Hart also points out that TV often focused on hymn-singing in coverage of religious services in the days after the terrorist attacks.

“These people like (network news anchors) Ted Koppel and Peter Jennings, people who are seasoned and in some sense hardened by enormous experience, people who have seen it all, when they talked about the services, the first thing they mentioned was the hymns. They were amazed not from the esthetic point of view, but from the emotional.”

Clearly, music touches us on a level quite different from language. Maybe it’s a more primitive level, because babies “sing”–produce rising and falling inflections of tone–before they speak.

Scientific studies have demonstrated physiological effects of tone and rhythm–on heartbeats and respiration, brain waves and hormonal activity. Western music, at any rate, tends to be based on tension and release; Freud was not alone in relating it to sex. Some anthropologists have posited a physical need for music.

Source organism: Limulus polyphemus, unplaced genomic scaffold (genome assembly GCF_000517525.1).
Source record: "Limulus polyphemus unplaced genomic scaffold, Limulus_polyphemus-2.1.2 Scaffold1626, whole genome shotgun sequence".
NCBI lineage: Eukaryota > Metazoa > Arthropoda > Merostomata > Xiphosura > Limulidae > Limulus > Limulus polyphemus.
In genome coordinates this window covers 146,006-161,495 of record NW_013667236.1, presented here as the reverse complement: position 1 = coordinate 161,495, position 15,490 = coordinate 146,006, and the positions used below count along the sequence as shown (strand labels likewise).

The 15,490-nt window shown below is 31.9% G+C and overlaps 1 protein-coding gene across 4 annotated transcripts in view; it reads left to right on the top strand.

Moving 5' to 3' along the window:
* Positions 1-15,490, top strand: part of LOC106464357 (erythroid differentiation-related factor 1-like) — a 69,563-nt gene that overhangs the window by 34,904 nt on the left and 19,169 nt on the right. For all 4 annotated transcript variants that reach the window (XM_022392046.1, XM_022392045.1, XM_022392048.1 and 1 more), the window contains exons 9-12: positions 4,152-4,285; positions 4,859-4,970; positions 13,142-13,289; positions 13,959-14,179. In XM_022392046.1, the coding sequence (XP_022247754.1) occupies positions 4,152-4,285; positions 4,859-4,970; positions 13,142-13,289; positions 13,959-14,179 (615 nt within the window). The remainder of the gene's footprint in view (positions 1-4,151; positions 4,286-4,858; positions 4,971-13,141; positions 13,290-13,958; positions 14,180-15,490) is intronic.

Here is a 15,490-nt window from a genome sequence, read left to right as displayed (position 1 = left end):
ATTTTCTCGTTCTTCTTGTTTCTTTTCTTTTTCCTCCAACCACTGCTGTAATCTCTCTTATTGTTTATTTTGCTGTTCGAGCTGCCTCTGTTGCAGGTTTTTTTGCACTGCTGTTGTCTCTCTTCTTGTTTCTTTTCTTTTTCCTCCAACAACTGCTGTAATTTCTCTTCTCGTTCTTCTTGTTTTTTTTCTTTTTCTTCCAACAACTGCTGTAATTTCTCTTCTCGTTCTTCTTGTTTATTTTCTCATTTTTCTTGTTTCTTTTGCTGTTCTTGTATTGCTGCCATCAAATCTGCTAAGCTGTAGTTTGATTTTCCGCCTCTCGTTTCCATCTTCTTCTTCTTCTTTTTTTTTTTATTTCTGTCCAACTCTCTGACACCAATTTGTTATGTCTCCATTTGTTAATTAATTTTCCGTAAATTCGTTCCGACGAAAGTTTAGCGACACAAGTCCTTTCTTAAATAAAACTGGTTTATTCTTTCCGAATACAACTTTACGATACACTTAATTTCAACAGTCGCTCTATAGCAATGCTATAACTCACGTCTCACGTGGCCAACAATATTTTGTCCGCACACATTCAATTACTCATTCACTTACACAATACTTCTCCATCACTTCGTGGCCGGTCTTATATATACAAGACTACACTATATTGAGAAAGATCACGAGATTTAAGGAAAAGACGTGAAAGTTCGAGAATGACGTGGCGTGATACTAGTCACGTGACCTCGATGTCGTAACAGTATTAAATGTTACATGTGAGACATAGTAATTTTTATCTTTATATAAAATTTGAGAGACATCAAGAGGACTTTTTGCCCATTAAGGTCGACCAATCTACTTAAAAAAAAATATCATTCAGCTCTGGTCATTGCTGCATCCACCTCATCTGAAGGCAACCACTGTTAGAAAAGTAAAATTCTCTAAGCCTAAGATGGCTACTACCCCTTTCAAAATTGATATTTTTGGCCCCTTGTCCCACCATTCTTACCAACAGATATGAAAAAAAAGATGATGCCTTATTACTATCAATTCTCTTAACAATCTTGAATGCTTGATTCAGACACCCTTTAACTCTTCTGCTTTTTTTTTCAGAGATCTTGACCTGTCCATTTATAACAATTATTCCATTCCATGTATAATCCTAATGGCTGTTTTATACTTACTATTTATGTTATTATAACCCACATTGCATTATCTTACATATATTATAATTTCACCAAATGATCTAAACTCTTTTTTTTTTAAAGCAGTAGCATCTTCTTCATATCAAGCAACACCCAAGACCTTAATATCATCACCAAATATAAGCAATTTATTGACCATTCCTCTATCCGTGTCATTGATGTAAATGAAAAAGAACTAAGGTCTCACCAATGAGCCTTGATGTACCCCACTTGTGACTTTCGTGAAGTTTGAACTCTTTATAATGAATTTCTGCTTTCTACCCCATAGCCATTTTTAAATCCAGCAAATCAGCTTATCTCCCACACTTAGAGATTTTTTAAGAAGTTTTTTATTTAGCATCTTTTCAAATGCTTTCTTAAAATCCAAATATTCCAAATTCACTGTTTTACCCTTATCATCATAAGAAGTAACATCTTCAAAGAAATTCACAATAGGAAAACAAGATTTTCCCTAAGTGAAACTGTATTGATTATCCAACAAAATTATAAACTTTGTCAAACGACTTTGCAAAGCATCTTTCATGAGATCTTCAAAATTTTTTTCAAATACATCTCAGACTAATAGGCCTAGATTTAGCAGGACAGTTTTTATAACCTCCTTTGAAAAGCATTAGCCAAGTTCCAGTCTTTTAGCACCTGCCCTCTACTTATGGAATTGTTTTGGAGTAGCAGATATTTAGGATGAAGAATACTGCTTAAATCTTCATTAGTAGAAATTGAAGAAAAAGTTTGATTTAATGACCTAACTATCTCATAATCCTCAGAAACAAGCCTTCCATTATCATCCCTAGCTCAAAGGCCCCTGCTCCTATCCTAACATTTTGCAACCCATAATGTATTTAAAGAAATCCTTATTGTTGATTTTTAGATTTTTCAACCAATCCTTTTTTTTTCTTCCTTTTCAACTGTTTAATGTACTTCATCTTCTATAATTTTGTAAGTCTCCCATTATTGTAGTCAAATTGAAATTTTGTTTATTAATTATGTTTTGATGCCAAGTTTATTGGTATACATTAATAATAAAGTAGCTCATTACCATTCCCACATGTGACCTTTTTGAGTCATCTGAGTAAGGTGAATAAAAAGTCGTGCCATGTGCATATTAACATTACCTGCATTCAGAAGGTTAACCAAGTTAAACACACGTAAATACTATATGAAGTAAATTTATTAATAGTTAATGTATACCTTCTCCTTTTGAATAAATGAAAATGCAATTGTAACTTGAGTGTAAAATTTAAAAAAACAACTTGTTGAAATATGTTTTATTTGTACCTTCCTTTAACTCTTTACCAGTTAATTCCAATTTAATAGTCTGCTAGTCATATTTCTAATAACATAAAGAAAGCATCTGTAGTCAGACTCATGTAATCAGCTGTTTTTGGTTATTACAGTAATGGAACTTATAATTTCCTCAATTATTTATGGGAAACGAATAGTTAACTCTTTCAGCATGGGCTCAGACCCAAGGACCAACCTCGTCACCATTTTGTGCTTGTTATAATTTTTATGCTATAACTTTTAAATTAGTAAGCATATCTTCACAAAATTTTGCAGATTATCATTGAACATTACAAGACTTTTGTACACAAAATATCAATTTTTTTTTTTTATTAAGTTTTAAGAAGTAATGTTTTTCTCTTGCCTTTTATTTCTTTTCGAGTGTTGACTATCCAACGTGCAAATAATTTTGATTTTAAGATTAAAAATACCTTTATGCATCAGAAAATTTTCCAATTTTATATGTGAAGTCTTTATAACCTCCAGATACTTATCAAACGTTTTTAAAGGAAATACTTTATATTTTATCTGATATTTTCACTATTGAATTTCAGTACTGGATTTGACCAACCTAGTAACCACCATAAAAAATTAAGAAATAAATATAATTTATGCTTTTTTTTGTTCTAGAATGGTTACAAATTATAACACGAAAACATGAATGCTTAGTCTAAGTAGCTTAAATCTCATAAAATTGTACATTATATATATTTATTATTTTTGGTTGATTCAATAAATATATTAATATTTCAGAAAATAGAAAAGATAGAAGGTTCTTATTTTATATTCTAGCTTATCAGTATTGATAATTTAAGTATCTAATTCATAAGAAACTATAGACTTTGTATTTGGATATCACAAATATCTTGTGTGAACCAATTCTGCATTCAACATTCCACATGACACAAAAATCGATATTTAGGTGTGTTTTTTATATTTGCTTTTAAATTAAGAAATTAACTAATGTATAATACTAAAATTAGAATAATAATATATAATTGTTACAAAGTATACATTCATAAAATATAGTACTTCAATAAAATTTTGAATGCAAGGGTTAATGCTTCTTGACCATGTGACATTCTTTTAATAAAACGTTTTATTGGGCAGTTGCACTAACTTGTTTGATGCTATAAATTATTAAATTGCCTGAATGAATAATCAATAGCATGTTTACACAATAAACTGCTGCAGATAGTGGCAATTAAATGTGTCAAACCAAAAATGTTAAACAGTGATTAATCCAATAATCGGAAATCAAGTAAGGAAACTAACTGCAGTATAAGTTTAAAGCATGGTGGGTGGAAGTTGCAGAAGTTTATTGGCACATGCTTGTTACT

What’s undeniable is that music opens a portal between our inner and outer selves. It can be a means of expressing, however vaguely, our own feelings, and it can give access to our emotions.

A piece of music can acquire associations very different from what its composer intended. Used in Luchino Visconti’s film of Death in Venice and by Leonard Bernstein as a memorial to the slain Robert F. Kennedy, the Mahler Adagietto has acquired funereal associations. But recent scholarship has revealed that it was composed as a love letter to Mahler’s young wife, Alma. Barber’s Adagio, originally the slow movement of his String Quartet, was inspired by nothing more traumatic than a poetic image of a stream growing into a great river.